ink, gold and opaque watercolour on paper
text copied in nasta‘liq script; with 18 lines to the page
37.8 x 24.9cm (page)
The religious tolerance of the third Mughal emperor, Akbar, was in the eyes of his contemporaries excessive. He commissioned translations from the Hindu religious epics and held religious debates between Muslim clerics and Jesuit missionaries, but ultimately proclaimed his own syncretistic religion. The copy from which these pages are taken – a simplified version of the original text of the Hindu epic, the Ramayana – bears two inscriptions in the name of Hamidah Banu Begum, wife of Humayun, the second Mughal emperor and Akbar’s mother, who died in August 1604.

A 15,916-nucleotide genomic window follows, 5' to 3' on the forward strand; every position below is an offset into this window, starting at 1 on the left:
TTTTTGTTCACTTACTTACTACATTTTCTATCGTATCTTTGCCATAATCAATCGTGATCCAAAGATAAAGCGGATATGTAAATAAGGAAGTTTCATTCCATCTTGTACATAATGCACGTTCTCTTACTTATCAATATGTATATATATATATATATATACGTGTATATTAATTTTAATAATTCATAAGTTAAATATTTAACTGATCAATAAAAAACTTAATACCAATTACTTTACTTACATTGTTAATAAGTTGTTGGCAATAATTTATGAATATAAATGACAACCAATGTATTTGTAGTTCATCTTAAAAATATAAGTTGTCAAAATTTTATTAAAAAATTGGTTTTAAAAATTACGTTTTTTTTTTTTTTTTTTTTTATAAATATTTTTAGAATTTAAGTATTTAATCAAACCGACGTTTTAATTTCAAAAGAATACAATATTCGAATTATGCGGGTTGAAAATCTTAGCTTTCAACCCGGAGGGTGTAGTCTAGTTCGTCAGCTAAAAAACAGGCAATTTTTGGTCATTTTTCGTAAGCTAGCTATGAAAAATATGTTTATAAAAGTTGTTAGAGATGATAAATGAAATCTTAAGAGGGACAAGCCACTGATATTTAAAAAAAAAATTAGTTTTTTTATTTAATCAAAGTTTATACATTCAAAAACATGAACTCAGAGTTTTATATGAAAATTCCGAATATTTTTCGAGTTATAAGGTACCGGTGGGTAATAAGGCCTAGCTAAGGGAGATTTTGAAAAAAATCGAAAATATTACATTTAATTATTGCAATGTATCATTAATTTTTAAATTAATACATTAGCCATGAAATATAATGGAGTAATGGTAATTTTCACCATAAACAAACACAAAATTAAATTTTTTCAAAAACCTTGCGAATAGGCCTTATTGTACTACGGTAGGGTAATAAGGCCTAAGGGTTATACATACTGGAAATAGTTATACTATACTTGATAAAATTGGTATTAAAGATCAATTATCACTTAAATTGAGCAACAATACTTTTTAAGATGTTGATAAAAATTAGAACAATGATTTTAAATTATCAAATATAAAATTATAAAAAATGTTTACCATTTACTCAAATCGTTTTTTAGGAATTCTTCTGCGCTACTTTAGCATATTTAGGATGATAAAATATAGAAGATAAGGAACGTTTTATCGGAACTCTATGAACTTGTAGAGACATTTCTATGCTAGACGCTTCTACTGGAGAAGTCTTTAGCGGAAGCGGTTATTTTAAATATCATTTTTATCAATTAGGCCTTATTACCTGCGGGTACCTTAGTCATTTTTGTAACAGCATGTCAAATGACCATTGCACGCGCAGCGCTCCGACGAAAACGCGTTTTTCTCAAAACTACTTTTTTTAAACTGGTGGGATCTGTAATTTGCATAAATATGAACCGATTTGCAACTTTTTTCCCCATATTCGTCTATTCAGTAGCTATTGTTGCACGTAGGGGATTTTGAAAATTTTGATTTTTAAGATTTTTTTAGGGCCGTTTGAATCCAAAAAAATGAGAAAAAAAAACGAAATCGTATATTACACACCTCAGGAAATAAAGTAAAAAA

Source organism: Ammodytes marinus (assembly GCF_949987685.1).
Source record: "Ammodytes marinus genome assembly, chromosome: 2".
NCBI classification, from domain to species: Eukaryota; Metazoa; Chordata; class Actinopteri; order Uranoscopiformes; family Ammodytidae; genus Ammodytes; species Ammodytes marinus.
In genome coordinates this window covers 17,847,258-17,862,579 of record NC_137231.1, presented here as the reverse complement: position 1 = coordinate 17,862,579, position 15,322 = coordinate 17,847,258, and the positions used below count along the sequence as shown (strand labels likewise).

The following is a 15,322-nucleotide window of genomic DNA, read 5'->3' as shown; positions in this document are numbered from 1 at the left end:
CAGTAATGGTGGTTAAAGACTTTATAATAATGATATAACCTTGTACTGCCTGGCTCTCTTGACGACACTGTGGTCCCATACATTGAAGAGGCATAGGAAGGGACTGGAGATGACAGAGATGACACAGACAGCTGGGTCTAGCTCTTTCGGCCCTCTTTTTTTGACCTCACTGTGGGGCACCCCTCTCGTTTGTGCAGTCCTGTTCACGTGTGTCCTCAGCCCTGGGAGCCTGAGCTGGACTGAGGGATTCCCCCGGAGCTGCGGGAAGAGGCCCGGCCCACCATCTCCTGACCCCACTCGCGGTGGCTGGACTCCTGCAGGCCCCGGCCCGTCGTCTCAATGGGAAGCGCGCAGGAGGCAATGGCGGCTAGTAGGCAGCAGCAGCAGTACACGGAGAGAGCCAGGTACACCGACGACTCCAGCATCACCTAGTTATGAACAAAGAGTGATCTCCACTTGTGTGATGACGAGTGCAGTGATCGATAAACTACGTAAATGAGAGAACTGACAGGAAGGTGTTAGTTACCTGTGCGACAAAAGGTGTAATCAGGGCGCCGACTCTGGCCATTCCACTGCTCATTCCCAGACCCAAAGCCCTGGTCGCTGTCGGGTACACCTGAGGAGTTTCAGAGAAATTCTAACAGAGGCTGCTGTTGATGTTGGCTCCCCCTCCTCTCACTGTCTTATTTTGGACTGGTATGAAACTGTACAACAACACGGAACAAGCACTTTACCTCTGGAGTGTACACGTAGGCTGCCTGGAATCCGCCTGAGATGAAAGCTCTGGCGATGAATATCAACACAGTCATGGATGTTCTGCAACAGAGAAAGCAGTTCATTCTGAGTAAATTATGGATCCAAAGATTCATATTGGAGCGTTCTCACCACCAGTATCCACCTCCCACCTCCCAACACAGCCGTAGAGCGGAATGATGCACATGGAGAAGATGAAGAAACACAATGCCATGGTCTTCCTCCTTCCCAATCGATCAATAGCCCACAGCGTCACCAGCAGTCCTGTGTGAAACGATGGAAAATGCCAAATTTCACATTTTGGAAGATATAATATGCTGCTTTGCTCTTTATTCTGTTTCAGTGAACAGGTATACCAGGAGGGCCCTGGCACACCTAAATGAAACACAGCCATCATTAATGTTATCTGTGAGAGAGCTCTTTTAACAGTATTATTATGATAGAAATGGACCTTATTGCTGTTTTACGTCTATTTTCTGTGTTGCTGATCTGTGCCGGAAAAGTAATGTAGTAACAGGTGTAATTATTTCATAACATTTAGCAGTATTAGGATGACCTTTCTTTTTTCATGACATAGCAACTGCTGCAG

L. York Leach, Paintings from India, The Nasser D. Khalili Collection of Islamic Art, volume VIII, London 1998, cat.8 and 9, pp.40–49.
J.M. Rogers, The Arts of Islam. Masterpieces from the Khalili Collection, London 2010, cat.314, pp.272–3.